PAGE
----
A few weeks ago, just by chance, we stumbled across the judges box for the Sydney to Hobart Yacht Race. We’d meandered into the carpark near the CSIRO buildings in Battery Point, just to see what we could see. And there it was!
Castray Esplanade Judges Box
We’ve been all around it, but never actually seen it before. The judges box is across the road from Princes Park, not far from Castray Esplanade Food + Wine. Hobart’s iconic Salamanca Market is also nearby; so is the quirky Arthur Circus, another feature of Battery Point.
There’s a very informative sign to acknowledge the simple structure as the judges box for the Sydney to Hobart yacht race (amongst others). Apparently this is the second version, circa 1960. The entrance of the CSIRO building marks the original location of the judges box. A move to the current location was required following an extension to Princes Wharf.
The sign also acts as a memorial for Tasmanian yachtsman John Bennetto, who completed a total of 44 Sydney to Hobart races, from 1946 to the time of his death. Mirrabooka, the yacht sailed in the final of those races, is also pictured.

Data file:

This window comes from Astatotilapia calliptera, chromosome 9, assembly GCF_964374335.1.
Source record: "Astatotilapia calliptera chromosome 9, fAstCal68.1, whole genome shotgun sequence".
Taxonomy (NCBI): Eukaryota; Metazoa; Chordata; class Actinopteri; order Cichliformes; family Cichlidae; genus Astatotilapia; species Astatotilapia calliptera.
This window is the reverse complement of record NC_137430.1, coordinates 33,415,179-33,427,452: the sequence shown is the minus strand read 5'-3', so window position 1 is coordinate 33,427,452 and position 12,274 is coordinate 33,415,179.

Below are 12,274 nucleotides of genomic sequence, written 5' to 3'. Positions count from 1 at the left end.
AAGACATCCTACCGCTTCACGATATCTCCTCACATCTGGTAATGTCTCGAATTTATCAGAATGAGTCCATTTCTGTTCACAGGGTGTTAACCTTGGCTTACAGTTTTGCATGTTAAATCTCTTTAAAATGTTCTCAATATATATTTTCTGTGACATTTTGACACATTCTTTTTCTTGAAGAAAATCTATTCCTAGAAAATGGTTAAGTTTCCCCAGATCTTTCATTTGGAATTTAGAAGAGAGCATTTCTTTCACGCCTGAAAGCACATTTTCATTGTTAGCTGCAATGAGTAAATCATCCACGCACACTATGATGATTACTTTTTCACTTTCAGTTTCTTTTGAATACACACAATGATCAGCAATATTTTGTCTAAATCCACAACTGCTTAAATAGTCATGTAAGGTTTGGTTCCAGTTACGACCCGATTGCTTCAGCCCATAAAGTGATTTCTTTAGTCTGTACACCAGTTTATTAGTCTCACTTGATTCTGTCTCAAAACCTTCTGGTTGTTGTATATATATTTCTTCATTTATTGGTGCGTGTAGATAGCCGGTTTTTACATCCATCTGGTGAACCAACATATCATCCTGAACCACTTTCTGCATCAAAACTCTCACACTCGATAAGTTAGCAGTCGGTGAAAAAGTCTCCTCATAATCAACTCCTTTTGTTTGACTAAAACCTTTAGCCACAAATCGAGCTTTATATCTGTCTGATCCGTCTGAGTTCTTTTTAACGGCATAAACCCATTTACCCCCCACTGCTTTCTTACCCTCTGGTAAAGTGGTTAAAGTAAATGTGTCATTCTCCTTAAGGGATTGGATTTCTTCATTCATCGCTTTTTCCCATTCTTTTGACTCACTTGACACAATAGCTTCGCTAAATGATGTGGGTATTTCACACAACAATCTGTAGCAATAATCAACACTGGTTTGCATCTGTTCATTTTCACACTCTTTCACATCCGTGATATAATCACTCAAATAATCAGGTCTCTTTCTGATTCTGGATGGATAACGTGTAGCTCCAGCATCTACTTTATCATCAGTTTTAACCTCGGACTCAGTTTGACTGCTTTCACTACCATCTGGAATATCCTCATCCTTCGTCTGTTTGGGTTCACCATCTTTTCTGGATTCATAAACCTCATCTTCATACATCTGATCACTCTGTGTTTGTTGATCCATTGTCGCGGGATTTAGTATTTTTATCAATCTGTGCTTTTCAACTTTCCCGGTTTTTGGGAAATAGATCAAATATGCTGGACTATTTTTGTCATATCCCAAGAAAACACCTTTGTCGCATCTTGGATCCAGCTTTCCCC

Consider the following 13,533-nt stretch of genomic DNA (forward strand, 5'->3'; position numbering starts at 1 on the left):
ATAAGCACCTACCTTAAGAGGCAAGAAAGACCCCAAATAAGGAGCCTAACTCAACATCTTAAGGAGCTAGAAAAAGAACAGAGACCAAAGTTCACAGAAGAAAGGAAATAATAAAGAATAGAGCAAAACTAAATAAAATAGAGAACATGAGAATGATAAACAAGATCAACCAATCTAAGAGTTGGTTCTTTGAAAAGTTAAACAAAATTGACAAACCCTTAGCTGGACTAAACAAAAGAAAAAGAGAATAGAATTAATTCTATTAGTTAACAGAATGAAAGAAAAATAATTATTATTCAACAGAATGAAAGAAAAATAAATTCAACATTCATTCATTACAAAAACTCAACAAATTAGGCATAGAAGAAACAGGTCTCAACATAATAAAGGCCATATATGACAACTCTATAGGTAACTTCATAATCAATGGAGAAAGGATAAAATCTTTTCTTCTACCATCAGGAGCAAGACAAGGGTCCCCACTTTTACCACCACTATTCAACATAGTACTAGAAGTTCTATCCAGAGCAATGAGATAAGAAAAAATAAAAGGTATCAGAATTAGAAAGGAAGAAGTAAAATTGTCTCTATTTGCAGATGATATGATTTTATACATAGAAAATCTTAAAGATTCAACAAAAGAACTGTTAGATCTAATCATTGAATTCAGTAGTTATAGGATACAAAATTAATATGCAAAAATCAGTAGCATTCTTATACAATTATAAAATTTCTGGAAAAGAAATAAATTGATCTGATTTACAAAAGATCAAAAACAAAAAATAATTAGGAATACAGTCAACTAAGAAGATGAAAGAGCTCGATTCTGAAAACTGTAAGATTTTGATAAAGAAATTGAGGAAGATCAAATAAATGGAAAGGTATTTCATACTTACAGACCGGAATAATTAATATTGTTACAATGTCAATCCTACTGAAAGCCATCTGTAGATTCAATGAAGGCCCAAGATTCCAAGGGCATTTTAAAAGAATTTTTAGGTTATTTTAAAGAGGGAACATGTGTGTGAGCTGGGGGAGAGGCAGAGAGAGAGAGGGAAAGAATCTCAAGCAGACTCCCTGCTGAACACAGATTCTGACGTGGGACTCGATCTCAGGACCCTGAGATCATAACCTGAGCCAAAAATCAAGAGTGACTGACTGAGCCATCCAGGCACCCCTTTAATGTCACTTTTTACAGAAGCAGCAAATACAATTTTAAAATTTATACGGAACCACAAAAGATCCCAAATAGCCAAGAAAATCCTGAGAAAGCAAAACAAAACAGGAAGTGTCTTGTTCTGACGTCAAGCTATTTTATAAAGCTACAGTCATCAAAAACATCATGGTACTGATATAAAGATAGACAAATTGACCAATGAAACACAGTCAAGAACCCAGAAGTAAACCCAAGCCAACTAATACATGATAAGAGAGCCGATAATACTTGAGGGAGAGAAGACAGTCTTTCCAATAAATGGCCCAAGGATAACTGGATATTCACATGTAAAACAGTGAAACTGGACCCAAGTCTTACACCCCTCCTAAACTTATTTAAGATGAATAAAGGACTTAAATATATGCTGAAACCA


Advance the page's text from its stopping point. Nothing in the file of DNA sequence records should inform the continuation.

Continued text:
Battery Point Sculpture Trail
Adjacent to the judges box is the 628 sculpture, part of the Sculpture by Numbers Trail in Battery Point. It’s a transparent, solid-glass panel featuring etchings of maps and boats, accompanied by a plaque in the ground. They serve as “reminders that people have looked out across the waters of the River Derwent and observed many different scenes through long ages.”
An arrow indicates the direction to the next sculpture in the Battery Point trail… onwards to 2,000. We must do the entire walk one day. There’s a map available giving additional information about the award-winning sculpture trail and the Battery Point precinct in general.
The section of stone path at the judges box is wide and flat, indicating an easy grade walk. It’s suggested the Battery Point Sculpture Trail takes about an hour to walk in one direction. The views of the River Derwent and within Battery Point are pretty special… no doubt we’d take longer than the allocated hour, having to stop numerous times for photographs and article research. We just can’t help ourselves!
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